These lesser purchases, however, are where we find an identity based in culture, which in America is an open market of freelance commodities and personal collage. Understanding American identity in this manner—admitting the role consumerism plays, and yet refusing to construct a thundering script for it—is about as honest as one can be about what it means to be a part of this society. While difference exists, it doesn’t preclude similarities. And this ever-shifting system of individualized statements comes not to cleave us apart, but to let us speak a common language as we elude complete and total identification with others. What’s more, how we make use of these benchmark purchases—how we fill the home, how children are raised—is a function of these smaller truths.
That, my friends, is why mankind must observe the NBA in all its impeccable might. Games may be decided in the waning seconds, but it’s in the production throughout the “meaningless” quarters and games that its texture is assembled. Although runs may be paths to nowhere, they serves as vignettes informing the final reckoning; if football endorses the exceptional nature of infrequent production, basketball screams out for the value of every acquisition, letting them be judged as their own windows out onto the contest. The medium of basketball is not tension or desperation, but a free-flowing exchange of statements, ideas, and interactions, a textured mass whose climax is more of the same. And with all of them resulting in definite production, it’s not as easy to justify wiping away the memory of them. In fact, the fourth quarter doesn’t give meaning to the rest of the contest; it’s only as meaningful as what’s preceded it. By virtue of their economy, football games are eternally close and continuous, whereas a basketball game can come down to a seemingly incongruous finale. That this sort of game strikes us as unsatisfying proves that the first three quarters’ scoring can and should be inseparable from the outcome without being subordinate to it.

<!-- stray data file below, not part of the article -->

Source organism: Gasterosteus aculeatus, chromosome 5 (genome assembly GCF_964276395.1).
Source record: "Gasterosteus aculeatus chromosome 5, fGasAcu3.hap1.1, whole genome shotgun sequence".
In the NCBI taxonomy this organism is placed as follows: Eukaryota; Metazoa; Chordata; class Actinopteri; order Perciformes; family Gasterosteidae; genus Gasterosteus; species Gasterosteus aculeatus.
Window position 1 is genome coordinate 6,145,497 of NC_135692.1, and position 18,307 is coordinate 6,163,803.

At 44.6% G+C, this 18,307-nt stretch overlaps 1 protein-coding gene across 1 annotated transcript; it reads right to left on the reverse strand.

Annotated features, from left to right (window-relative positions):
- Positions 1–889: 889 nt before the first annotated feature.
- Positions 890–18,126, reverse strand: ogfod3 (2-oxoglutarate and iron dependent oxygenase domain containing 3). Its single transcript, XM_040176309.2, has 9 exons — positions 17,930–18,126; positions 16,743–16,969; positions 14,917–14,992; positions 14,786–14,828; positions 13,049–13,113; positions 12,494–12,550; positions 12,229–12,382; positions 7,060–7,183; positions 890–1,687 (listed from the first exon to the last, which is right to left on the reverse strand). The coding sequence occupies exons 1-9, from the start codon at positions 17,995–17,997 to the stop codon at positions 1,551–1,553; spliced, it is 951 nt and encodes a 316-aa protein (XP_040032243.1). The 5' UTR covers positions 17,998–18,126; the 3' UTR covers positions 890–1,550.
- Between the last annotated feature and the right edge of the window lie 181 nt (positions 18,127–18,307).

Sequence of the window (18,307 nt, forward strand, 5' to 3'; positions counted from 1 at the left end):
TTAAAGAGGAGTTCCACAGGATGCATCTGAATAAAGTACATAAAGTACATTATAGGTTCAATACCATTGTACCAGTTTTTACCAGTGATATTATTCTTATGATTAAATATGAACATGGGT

Perhaps the NBA may read like an endless accumulation, a disjointed fury of production. Though to see that this mess is its own unity, rather than believing that it’s the prelude to an eventual clarity, is to see why this sport alone will suffice for FreeDarko. I’ll freely admit that I live through purchases of one kind or another, but am smart enough to see how the small and medium-sized ones are form of expression—as opposed to the hegemonic wrath of the house, wedding, and funeral.
Note: in these terms, nothing is more FreeDarko than the automobile.